Susan Sontag goes in depth about how we perceive pain through art – looking at war photos and other forms of illustrations regarding people in suffering. A remarkable essay on how the mind in agony tries the same methods of exposing itself. From sketches of Francisco Goya to the photos of Ernst Friedrich the only thing that is different is the technology, the device that records – a fancy camera versus the almighty pen.
Allusions to a series of books, photos, movies and other media are given, mostly all with the basic subject of how far we have come in describing our pain and how little we absorb from the pain of people around us. Also, to be fair to accuracy, she also exposes a series of artistic views that are only that – artistic. A great range of photos have been scripted and do not show that ever alluding shot of true feeling – however, this does not impact our reception of the pain the medium shows us, it only makes us feel closer and receptive.

Between confusion and misinformation

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People took to the streets in the last few days in Romania to protest against an executive order that decriminalizes small time corruption – thus making an important number of dignitaries from the ruling party escape trial and a jail sentence. A law passed by corrupt politicians to help corrupt politicians escape the hand of the law. And they say there is no honor among thieves.

Quite unexpectedly, a portion of the Romanian people decided to start a small and peaceful protest against the idea of the bill before it was passed but, after the law was passed anyway, took to higher than ever numbers as the days kept mounting and the bill was not repealed. As it happens when more than half a million people start chanting and spend their evenings in public squares there started to appear a number of channels of communication from both sides that ranged from confusion to misinformation.


People in the streets are leaderless and, to a certain degree, unsure of things work at a government level. Which things happen overnight and which things need a bit more time to develop. But this is not the biggest case of confusion – that comes when asking people of what they actually want. They want the law repealed, that is obvious, but apart from that there doesn’t seem to be a lot of consensus. Some want the government to resign, which makes sense in a way since they passed a bill that is specifically designed to keep corrupt dignitaries free. On the other hand, some want the government to stay in place and go through the promises they made in the campaign – somehow planning their fall as they have overpromised and would never deliver what they committed to. There is also a side that only wants the leader of the party to resign as he seems to be the driver of the law since he will be one of the people that benefit from the new law. On the extreme side you have the people that want to abolish the entire party – thinking that this type of premeditated plan is damaging to the country itself and they have lost all legitimacy of legal existence.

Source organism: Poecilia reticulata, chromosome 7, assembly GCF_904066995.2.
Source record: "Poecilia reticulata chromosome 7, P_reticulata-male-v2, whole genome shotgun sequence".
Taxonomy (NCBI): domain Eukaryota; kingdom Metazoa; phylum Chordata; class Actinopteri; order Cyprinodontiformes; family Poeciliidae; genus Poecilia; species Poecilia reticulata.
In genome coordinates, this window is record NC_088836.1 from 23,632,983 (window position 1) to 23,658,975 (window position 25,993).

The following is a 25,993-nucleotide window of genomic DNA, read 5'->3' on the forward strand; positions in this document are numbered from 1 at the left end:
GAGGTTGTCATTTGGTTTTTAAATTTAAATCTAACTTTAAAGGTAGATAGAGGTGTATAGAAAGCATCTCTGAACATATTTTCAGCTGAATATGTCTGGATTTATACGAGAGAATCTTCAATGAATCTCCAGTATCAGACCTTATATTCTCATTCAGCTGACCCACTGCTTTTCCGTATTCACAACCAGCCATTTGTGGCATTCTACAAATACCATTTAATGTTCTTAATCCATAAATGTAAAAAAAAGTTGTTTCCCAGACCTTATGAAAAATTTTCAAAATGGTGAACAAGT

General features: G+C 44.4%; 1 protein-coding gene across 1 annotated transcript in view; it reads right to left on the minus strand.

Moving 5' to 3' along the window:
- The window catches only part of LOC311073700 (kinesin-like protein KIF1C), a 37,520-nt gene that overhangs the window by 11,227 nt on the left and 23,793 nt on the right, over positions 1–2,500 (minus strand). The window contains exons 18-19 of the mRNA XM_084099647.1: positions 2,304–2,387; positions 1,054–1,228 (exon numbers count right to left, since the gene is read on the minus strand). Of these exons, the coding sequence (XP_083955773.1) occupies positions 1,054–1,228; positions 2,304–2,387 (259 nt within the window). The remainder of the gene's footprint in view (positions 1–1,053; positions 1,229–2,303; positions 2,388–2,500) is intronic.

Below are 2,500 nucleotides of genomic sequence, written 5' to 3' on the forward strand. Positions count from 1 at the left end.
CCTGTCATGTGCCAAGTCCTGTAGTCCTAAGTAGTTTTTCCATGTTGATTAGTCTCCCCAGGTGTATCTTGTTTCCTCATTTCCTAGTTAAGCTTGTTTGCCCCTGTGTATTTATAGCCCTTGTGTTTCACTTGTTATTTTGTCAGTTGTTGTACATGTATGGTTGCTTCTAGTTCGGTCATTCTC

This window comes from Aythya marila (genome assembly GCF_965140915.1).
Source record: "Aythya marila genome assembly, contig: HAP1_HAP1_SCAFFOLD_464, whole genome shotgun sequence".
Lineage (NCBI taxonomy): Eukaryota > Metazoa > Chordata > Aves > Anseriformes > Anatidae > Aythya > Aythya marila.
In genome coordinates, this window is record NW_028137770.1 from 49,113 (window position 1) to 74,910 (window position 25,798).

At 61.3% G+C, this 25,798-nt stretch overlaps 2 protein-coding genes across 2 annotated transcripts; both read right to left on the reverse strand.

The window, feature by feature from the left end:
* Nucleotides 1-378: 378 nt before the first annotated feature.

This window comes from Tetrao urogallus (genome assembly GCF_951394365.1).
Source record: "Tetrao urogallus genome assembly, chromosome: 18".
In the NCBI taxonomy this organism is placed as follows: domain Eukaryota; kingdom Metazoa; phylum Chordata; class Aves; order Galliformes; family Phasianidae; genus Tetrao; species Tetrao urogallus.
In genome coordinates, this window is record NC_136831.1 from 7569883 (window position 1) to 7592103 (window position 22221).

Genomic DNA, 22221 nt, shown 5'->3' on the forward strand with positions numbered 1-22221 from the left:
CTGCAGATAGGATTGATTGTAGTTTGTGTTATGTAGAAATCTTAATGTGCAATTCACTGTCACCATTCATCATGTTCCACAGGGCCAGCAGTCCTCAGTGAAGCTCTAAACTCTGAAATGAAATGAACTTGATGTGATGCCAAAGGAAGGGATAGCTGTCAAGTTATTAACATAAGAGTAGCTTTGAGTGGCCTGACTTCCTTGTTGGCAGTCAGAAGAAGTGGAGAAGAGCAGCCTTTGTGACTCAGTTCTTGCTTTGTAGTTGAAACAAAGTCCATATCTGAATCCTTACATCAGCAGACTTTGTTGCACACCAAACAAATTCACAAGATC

Confusion is a normal state during protests – they happen spontaneously and need a bit of time to get their bearings. People are overzealous and have the tendency of throwing their frustrations all around. What is the best solution? There probably isn’t an all-encompassing one to begin with, as with everything the middle ground is usually the best approach.

As the protests lose their steam after the law has been repealed we are left with most of the confusion. Maybe a spark will come from some place – people are already sending lists around trying to get the most of this unique situation. If some of their points will happen it will be a success, but there is always the fear that everything will die down and that would be a loss – the situation would become as it was before the protests thus making the entire scope of the challenge just a somewhat futile experiment of the ancient agora. Busy lives and the hardships of everyday duties make for lousy voters. The continuous effort of informing yourself and public discourse is what will keep the flame alive, not to mention it will dissipate most of the confusion. How it will play out is a mystery, but one that will reveal itself soon enough.


From a political viewpoint all countries are monstrosities when it comes to governing them – if we are to add a mottled population like the one of Romania things get pretty heavy. Balancing a vast audience of pensioners that are living hand to mouth to the uneducated and rural middle-aged people that society seems to have left behind to the overly educated and technological savvy millennials that make their bread in multinational enterprises is a task of leviathan proportions. On top of all this you have a regulated and deeply rooted culture of corruption – balancing political cycles with thieving sprees in order to maintain power and be kept out of jail. Even when just scratching the surface you get a problem that has so many ramifications it is nearly impossible trying to untangle yourself.